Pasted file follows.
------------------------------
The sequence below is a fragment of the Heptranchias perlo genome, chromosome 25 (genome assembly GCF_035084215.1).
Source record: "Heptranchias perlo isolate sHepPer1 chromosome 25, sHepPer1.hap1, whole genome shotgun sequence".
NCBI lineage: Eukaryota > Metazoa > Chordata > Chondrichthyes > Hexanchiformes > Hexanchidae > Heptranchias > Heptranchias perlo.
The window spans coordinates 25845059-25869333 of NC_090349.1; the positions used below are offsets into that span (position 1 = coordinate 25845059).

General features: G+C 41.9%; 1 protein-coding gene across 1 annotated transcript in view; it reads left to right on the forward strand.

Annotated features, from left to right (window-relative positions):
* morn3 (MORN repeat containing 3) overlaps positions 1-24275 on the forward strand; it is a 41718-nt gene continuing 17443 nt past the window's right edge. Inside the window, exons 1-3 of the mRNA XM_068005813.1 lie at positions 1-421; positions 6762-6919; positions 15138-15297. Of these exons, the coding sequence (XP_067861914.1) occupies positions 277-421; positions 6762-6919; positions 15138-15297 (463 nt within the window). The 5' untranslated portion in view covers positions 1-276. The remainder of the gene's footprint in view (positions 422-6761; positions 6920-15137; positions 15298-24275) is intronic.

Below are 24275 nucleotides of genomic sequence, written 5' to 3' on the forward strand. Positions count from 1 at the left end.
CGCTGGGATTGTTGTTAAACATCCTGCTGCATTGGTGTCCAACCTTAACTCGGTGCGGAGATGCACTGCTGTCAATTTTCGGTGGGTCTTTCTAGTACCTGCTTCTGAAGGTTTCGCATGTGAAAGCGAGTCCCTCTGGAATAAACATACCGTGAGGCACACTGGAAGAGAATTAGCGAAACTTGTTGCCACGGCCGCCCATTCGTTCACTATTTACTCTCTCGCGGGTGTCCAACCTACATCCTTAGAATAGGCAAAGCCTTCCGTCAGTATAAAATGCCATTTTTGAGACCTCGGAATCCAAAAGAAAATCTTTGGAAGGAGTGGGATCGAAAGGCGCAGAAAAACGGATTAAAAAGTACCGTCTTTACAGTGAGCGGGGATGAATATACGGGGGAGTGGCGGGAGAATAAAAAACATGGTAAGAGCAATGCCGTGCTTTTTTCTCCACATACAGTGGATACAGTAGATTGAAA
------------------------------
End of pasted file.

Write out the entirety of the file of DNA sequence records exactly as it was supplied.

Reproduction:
The sequence below is a fragment of the Heptranchias perlo genome, chromosome 25 (genome assembly GCF_035084215.1).
Source record: "Heptranchias perlo isolate sHepPer1 chromosome 25, sHepPer1.hap1, whole genome shotgun sequence".
NCBI lineage: Eukaryota > Metazoa > Chordata > Chondrichthyes > Hexanchiformes > Hexanchidae > Heptranchias > Heptranchias perlo.
The window spans coordinates 25845059-25869333 of NC_090349.1; the positions used below are offsets into that span (position 1 = coordinate 25845059).

General features: G+C 41.9%; 1 protein-coding gene across 1 annotated transcript in view; it reads left to right on the forward strand.

Annotated features, from left to right (window-relative positions):
* morn3 (MORN repeat containing 3) overlaps positions 1-24275 on the forward strand; it is a 41718-nt gene continuing 17443 nt past the window's right edge. Inside the window, exons 1-3 of the mRNA XM_068005813.1 lie at positions 1-421; positions 6762-6919; positions 15138-15297. Of these exons, the coding sequence (XP_067861914.1) occupies positions 277-421; positions 6762-6919; positions 15138-15297 (463 nt within the window). The 5' untranslated portion in view covers positions 1-276. The remainder of the gene's footprint in view (positions 422-6761; positions 6920-15137; positions 15298-24275) is intronic.

Below are 24275 nucleotides of genomic sequence, written 5' to 3' on the forward strand. Positions count from 1 at the left end.
CGCTGGGATTGTTGTTAAACATCCTGCTGCATTGGTGTCCAACCTTAACTCGGTGCGGAGATGCACTGCTGTCAATTTTCGGTGGGTCTTTCTAGTACCTGCTTCTGAAGGTTTCGCATGTGAAAGCGAGTCCCTCTGGAATAAACATACCGTGAGGCACACTGGAAGAGAATTAGCGAAACTTGTTGCCACGGCCGCCCATTCGTTCACTATTTACTCTCTCGCGGGTGTCCAACCTACATCCTTAGAATAGGCAAAGCCTTCCGTCAGTATAAAATGCCATTTTTGAGACCTCGGAATCCAAAAGAAAATCTTTGGAAGGAGTGGGATCGAAAGGCGCAGAAAAACGGATTAAAAAGTACCGTCTTTACAGTGAGCGGGGATGAATATACGGGGGAGTGGCGGGAGAATAAAAAACATGGTAAGAGCAATGCCGTGCTTTTTTCTCCACATACAGTGGATACAGTAGATTGAAA